Bakken BOOM and rail safety

April 17th, 2014

LacMegantic_QB Jesus blessing fire

There are more and more aspects of rail safety coming into question as people learn about life with the many Bakken oil trains rolling through our communities.

What about the greatly increased air emissions due to the increased rail traffic?  Locomotive emissions are regulated:

EPA Control of Emissions from Idling Locomotives 420f13050

The short version, from the EPA:

General Information

That regulates individual locomotives, but how are the cumulative impacts of so many trains addressed, particularly in the Mississippi River Valley, the “land of inversions?”

There’s continued talk about the new DOT111 rail cars, but how will that address the problem of volatility, that the Bakken crude contains a much higher level of gas than other crude, and that although regulators have said that the Bakken crude should be degasified before it is shipped, whether by rail or pipeline, this is not yet incorporated into standard practice.  And it bears repeating — this is an issue for Bakken crude in pipelines!  Pipelines are not a miracle cure for the Bakken crude volatility problem!

1-2-14 DOT Rail Safety Alert

It can happen here.  It has happened here.  It will happen here.  What do we do to protect ourselves?

This is a train incident in September, 2013 just across the river in Hager City, WI:


And in Red Wing:


A Wisconsin town’s fire chief was part of a discussion with U.S. Rep. Ron Kind recently regarding rail safety.  The station is one block from the river and the railroad tracks.  Congressman Kind asked the fire chief what the impact of a Bakken oil wreck would be on his community, if the fire unit could respond, and the fire chief said, “I doubt it, we’d be vaporized.”

If a Lac Megantic level explosion occurred in Red Wing, presuming that buildings two blocks from the explosion would be leveled, and maybe three blocks, it would reach to Main Street, and perhaps the block beyond:


This is how it is in all the communities along the Mississippi River, a disaster waiting to happen for us, for the River.

There’s a reason it’s called the “Bakken Boom.”  BOOM!


And in the La Crosse Tribune:

Meeting set on rail expansion


The prospect of more rail cars carrying crude oil and other flammable liquids through the region has prompted a public meeting Tuesday to air concerns about BNSF Railway Co.’s plans to add a second, parallel line on La Crosse’s east side.

The expansion would eliminate the rail company’s last segment of single track in La Crosse County and reduce train delays in La Crosse, BNSF officials said.

But Citizens Acting for Rail Safety, or CARS, contends the second track would raise the risk of a serious rail accident in a residential area or a major spill in the La Crosse River Marsh and other nearby waterways and sensitive habitat.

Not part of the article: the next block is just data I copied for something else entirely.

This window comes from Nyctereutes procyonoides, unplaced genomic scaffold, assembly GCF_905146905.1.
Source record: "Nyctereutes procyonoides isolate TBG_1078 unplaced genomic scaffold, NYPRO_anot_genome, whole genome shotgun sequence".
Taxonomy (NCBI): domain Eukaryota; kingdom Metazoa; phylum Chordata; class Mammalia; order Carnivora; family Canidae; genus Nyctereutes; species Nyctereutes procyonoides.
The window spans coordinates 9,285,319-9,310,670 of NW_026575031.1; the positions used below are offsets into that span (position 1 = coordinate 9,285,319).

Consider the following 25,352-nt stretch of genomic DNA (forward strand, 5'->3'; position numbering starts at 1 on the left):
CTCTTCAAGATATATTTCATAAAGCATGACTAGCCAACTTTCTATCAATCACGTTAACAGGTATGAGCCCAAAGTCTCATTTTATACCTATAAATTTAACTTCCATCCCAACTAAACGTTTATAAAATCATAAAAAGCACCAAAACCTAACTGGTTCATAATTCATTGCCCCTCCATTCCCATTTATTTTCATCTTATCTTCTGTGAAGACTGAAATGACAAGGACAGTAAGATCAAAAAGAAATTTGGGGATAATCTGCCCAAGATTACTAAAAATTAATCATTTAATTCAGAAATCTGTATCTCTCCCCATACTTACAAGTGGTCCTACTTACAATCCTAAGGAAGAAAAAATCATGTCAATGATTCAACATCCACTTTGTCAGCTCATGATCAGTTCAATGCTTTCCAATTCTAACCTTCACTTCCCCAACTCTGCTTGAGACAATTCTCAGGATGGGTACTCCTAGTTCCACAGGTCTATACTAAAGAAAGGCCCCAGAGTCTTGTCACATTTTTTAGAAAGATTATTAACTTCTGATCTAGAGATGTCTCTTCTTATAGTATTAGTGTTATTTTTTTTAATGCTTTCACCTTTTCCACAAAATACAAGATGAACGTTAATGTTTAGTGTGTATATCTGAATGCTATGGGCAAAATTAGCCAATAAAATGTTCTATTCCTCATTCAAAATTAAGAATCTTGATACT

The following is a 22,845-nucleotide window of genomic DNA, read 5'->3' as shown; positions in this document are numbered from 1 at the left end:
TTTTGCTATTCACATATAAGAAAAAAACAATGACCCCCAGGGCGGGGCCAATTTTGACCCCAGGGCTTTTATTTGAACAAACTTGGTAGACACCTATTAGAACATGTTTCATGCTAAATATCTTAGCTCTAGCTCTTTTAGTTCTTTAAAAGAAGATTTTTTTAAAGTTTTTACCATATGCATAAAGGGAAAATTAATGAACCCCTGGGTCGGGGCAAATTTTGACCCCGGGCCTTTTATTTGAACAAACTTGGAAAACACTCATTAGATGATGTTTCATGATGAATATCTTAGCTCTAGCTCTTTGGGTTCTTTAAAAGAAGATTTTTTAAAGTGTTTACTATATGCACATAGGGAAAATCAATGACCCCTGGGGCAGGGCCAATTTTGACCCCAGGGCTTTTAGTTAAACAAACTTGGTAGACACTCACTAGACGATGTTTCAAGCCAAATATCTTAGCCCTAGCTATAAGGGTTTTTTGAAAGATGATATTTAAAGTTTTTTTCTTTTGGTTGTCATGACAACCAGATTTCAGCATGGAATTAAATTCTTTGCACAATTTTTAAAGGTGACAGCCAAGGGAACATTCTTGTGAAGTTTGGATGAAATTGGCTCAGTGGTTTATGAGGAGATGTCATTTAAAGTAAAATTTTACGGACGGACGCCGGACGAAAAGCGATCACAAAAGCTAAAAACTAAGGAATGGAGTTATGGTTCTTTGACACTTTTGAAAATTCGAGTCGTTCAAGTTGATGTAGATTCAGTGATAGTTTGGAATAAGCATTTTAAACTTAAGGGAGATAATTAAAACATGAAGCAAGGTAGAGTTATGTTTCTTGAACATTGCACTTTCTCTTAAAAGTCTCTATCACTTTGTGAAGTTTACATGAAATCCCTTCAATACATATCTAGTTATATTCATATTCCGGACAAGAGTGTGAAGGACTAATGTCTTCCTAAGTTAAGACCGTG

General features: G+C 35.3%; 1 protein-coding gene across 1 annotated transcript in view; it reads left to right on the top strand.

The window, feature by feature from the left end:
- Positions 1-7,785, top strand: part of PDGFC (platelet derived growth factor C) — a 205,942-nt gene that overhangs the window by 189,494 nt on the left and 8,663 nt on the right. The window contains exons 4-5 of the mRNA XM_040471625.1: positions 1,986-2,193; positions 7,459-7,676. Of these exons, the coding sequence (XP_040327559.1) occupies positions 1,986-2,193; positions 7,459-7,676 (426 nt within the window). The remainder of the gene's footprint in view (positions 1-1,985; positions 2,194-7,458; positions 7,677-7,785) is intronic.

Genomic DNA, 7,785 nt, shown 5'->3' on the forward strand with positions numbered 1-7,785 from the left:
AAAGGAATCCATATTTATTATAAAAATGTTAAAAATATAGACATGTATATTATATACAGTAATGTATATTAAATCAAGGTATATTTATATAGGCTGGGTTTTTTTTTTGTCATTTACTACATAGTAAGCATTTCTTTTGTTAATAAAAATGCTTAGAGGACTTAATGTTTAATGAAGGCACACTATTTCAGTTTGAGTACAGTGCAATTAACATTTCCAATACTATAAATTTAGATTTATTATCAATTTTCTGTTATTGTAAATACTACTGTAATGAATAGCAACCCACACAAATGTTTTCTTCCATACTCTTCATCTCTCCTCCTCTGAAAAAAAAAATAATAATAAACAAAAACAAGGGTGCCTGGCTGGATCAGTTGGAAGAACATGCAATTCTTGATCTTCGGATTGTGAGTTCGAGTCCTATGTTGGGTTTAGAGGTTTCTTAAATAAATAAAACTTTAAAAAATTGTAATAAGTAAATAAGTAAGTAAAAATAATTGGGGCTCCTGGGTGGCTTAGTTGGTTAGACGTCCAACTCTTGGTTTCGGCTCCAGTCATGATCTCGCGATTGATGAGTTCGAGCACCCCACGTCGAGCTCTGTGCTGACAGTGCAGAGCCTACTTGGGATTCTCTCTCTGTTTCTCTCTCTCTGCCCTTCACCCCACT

About 60 trains a day use the BNSF line in La Crosse, which now narrows to a single track from its yard near Gillette Street in north La Crosse to just south of Farnam Street. U.S. rail traffic has increased in recent years, primarily triggered by the surge in Bakken oil being shipped from North Dakota and Montana to refineries in the east and south. U.S. railroads were expected to haul 400,000 carloads of oil in 2013, almost 40 times the number seen in 2009.

That rail surge has come at a cost, though, with at least four major oil train explosions in North America in less than a year, one of which killed 47 people in Quebec in July 2013.

The region has seen three derailments and spills within about 90 miles of La Crosse since February, CARS members said.

“They’re shipping hazardous materials through La Crosse,” George Nygaard said, “and it’s in containers not made for hazardous materials.”

The rail industry has persisted in using outdated tank cars known to be more prone to puncture or rupture in an accident to carry the more volatile Bakken light crude, he said.

CARS members maintain the increased traffic also produces more noise, vibrations, diesel emissions and other effects on air quality along the line.

The city, too, faces a substantial cost — perhaps six or seven figures — to adjust road and trail crossings and the Forest Hills Golf Course to accommodate the second track, said Mayor Tim Kabat, who lives less than a block from the BNSF line. He plans to be at the meeting along with other local legislators.

The city council recently approved funding for a title search to determine whether BNSF really does own the strip of Forest Hills land where it wants to install the new line.

The potential for some type of accident was highlighted in February when a malfunctioning Canadian Pacific Railway tanker dribbled more than 12,000 gallons of crude oil along a stretch of tracks near Winona, Minn., with some falling into area waterways and trout streams.

“There’s some real concerns — what if it happens in La Crosse?” Kabat said.

One Response to “Bakken BOOM and rail safety”

  1. George Nygaard Says:

    Great post! It is hard for me to imagine why there is no sense of outrage over the government’s ineptitude or refusal to decisively act to address this huge threat to people and our environment. Are we so unwilling, cowardly, or just lazy to act to protect our communities, our Mississippi, our planet from this most dangerous industry.

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